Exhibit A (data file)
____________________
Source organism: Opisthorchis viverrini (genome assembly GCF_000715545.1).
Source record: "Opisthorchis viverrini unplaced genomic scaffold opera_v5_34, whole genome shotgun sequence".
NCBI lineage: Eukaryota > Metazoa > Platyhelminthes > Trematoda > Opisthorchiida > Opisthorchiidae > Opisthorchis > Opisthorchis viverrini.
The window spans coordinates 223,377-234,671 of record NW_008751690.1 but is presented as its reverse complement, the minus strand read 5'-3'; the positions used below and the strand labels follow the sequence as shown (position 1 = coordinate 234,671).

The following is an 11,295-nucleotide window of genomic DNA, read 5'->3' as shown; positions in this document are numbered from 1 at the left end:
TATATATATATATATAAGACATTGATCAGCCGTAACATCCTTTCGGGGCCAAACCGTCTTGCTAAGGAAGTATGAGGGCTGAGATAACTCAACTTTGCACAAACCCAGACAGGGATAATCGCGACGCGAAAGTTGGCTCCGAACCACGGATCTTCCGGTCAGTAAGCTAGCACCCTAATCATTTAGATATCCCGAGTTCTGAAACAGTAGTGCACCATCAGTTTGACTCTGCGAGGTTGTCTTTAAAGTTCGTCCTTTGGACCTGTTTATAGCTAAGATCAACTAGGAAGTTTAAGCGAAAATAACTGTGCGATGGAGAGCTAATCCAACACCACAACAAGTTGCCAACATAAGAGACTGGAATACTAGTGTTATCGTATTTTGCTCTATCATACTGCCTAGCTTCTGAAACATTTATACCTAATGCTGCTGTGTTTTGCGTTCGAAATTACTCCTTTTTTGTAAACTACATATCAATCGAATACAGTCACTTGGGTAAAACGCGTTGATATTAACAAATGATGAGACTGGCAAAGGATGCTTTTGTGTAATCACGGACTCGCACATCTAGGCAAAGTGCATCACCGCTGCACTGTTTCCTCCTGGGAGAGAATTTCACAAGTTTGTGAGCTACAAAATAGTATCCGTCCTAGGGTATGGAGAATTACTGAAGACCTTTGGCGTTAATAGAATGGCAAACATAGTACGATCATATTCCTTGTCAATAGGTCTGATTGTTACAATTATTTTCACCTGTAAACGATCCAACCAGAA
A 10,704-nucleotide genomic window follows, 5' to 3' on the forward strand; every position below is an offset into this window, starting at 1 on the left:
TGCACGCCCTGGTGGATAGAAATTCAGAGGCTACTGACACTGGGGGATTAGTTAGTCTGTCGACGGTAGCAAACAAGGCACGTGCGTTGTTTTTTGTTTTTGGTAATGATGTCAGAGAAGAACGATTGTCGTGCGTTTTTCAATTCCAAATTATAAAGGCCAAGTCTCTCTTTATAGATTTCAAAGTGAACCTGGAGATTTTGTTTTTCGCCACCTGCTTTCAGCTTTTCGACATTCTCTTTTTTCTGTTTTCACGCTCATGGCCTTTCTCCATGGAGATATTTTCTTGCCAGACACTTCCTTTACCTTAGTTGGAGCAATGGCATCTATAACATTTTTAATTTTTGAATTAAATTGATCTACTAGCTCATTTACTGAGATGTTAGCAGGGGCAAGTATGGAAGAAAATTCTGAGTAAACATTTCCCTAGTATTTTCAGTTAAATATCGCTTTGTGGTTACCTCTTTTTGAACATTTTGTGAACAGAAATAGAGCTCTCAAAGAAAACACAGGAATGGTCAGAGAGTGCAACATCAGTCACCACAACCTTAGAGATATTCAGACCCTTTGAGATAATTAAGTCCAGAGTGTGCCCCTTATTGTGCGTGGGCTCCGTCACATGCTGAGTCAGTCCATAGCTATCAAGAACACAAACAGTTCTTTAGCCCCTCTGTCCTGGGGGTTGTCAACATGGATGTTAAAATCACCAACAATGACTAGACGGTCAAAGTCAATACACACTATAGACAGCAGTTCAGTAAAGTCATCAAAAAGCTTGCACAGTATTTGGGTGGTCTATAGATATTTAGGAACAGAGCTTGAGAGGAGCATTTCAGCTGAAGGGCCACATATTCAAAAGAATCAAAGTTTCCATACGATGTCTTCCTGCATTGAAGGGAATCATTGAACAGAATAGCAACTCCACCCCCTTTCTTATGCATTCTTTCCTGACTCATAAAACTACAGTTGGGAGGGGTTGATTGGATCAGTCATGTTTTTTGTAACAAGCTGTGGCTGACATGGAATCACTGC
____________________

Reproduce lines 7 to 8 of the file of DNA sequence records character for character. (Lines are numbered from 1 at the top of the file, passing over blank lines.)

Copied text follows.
A 10,704-nucleotide genomic window follows, 5' to 3' on the forward strand; every position below is an offset into this window, starting at 1 on the left:
TGCACGCCCTGGTGGATAGAAATTCAGAGGCTACTGACACTGGGGGATTAGTTAGTCTGTCGACGGTAGCAAACAAGGCACGTGCGTTGTTTTTTGTTTTTGGTAATGATGTCAGAGAAGAACGATTGTCGTGCGTTTTTCAATTCCAAATTATAAAGGCCAAGTCTCTCTTTATAGATTTCAAAGTGAACCTGGAGATTTTGTTTTTCGCCACCTGCTTTCAGCTTTTCGACATTCTCTTTTTTCTGTTTTCACGCTCATGGCCTTTCTCCATGGAGATATTTTCTTGCCAGACACTTCCTTTACCTTAGTTGGAGCAATGGCATCTATAACATTTTTAATTTTTGAATTAAATTGATCTACTAGCTCATTTACTGAGATGTTAGCAGGGGCAAGTATGGAAGAAAATTCTGAGTAAACATTTCCCTAGTATTTTCAGTTAAATATCGCTTTGTGGTTACCTCTTTTTGAACATTTTGTGAACAGAAATAGAGCTCTCAAAGAAAACACAGGAATGGTCAGAGAGTGCAACATCAGTCACCACAACCTTAGAGATATTCAGACCCTTTGAGATAATTAAGTCCAGAGTGTGCCCCTTATTGTGCGTGGGCTCCGTCACATGCTGAGTCAGTCCATAGCTATCAAGAACACAAACAGTTCTTTAGCCCCTCTGTCCTGGGGGTTGTCAACATGGATGTTAAAATCACCAACAATGACTAGACGGTCAAAGTCAATACACACTATAGACAGCAGTTCAGTAAAGTCATCAAAAAGCTTGCACAGTATTTGGGTGGTCTATAGATATTTAGGAACAGAGCTTGAGAGGAGCATTTCAGCTGAAGGGCCACATATTCAAAAGAATCAAAGTTTCCATACGATGTCTTCCTGCATTGAAGGGAATCATTGAACAGAATAGCAACTCCACCCCCTTTCTTATGCATTCTTTCCTGACTCATAAAACTACAGTTGGGAGGGGTTGATTGGATCAGTCATGTTTTTTGTAACAAGCTGTGGCTGACATGGAATCACTGC